Before beginning today’s blog entry, a quick update on the “Name That Player” contest: Keep the guesses coming (but please, try and include photographic proof). We’ve gotten a lot of suggestions, but thus far just one or two that we think might be possibilities. And perhaps one guess of our own, that hasn’t been suggested yet.
Now, on to the next featured piece.
In 1907, a young Jim Thorpe tried out for the football team at the Carlisle Indian School in Carlisle, PA. Thorpe had enrolled at the school in 1904 but was too small to play on the varsity team. In 1907, Thorpe tried out for the team whose coach, Glenn “Pop” Warner, was impressed with Thorpe’s running ability and the rest was history, as Thorpe graduated and became an Olympic athlete and professional multi-sport superstar.
Already a star athlete at the school, these two photographs were taken of the young Thorpe and some of his friends at the Carlisle Indian School in 1908. One of them, Joe Charley (eventually Chief Joe Charley of the Yakama Indian tribe), mailed these two postcards to his sisters Fannie and Bessie, each former students of the Carlisle Indian School, on June 4, 1908.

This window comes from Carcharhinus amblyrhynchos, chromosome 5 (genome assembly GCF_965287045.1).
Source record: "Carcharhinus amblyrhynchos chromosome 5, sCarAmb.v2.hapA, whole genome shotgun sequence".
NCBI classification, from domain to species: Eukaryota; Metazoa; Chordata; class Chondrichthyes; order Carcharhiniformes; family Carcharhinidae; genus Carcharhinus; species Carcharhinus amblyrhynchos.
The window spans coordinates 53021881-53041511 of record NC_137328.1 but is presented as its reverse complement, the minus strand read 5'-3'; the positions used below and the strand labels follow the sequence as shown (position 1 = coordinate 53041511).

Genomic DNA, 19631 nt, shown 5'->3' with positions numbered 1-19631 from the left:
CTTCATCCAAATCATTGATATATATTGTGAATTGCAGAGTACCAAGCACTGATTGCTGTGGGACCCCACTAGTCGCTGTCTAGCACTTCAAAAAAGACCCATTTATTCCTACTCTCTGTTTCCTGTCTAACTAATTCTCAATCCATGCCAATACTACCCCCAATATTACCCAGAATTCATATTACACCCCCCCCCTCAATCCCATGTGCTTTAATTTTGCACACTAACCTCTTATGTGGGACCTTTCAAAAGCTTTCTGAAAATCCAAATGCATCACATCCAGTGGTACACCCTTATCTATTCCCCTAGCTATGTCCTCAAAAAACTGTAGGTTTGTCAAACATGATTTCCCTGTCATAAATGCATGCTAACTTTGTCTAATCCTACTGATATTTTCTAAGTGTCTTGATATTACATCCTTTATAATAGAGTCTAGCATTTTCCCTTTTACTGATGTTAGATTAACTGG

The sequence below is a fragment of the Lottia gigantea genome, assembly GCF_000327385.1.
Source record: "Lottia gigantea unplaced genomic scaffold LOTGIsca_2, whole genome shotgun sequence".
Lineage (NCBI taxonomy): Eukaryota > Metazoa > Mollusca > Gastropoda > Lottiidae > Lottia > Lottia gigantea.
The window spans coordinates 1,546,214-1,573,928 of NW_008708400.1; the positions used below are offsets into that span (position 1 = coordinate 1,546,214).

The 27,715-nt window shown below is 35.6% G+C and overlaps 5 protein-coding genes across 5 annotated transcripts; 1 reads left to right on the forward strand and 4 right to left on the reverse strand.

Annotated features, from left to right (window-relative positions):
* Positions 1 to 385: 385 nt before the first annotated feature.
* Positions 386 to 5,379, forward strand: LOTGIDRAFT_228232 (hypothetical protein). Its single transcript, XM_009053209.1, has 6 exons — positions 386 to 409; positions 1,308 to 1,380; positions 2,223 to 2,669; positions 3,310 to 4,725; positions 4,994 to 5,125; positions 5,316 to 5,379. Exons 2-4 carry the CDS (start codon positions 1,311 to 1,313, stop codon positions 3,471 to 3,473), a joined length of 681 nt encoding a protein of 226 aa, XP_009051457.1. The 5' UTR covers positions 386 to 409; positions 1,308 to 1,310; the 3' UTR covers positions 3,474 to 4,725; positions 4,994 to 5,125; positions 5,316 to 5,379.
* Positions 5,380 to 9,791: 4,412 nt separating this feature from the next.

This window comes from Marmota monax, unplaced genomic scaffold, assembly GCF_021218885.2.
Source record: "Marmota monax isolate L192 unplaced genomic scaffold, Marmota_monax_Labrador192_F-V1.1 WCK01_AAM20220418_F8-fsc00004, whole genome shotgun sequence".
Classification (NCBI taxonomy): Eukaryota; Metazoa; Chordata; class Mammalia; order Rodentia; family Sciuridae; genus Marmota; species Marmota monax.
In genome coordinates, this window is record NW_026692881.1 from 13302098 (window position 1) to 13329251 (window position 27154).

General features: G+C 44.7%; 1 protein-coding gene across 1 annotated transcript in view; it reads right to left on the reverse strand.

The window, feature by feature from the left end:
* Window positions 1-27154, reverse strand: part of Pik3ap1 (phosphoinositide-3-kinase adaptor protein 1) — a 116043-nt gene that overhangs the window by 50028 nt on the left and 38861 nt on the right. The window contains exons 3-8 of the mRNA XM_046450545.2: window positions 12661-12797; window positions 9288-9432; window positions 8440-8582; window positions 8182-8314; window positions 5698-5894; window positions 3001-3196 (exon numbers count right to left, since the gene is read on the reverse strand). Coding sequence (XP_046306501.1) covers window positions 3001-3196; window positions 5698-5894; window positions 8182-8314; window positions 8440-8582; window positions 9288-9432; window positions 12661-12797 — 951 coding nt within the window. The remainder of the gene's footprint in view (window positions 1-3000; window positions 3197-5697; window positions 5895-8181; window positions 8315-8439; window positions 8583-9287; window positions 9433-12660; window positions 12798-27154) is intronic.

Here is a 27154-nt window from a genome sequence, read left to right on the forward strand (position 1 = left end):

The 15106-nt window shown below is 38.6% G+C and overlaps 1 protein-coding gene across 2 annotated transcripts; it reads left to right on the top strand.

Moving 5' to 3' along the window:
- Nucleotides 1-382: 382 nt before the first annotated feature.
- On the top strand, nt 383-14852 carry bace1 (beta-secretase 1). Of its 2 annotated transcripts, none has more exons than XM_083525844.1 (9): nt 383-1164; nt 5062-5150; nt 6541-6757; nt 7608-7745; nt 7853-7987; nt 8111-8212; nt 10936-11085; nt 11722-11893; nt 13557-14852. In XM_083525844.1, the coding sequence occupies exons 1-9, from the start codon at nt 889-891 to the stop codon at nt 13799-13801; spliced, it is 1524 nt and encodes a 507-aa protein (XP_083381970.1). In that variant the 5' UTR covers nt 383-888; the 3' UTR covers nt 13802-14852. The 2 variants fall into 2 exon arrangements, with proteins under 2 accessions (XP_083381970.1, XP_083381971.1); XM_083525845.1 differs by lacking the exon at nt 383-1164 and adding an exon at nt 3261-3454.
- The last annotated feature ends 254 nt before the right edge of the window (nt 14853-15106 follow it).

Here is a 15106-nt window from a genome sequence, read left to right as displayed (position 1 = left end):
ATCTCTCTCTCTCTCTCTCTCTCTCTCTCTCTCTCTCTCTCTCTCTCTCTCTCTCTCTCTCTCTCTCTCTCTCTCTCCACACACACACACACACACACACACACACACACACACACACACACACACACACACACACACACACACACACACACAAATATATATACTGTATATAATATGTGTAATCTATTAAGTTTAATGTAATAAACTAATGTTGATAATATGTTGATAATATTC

The photos depict four well-dressed young men, posing smartly for the camera (it is our belief based on future photos of Joe Charley available online in full Native American regalia, that Charley is the smallest of thre four men, with the dark necktie). The unmistakeable Thorpe wears a pinstripe suit and straw hat. Most interesting about the photos is that, under magnification, Thorpe has some sort of medal pinned to his tie, and a ribbon of some sort on his jacket pocket. Could these be some early athletic awards? Perhaps. In the spring of 1908 Thorpe won a gold medal in the Penn Relays for a 6’1″ high jump, and won several other track and field awards during that spring.
The images in both postcards are sharp with beautiful contrast, with some edge and corner wear to both. One of the two postcards exhibits some surface indentation along the edges consistent with once having been framed, and obviously, both have been postally used. Additionally, both have remnants on the reverse of having once been mounted in some sort of album. Still, these are two spectacular images of a young Jim Thorpe, likely both unique, at the very start of what would become a legendary athetic career.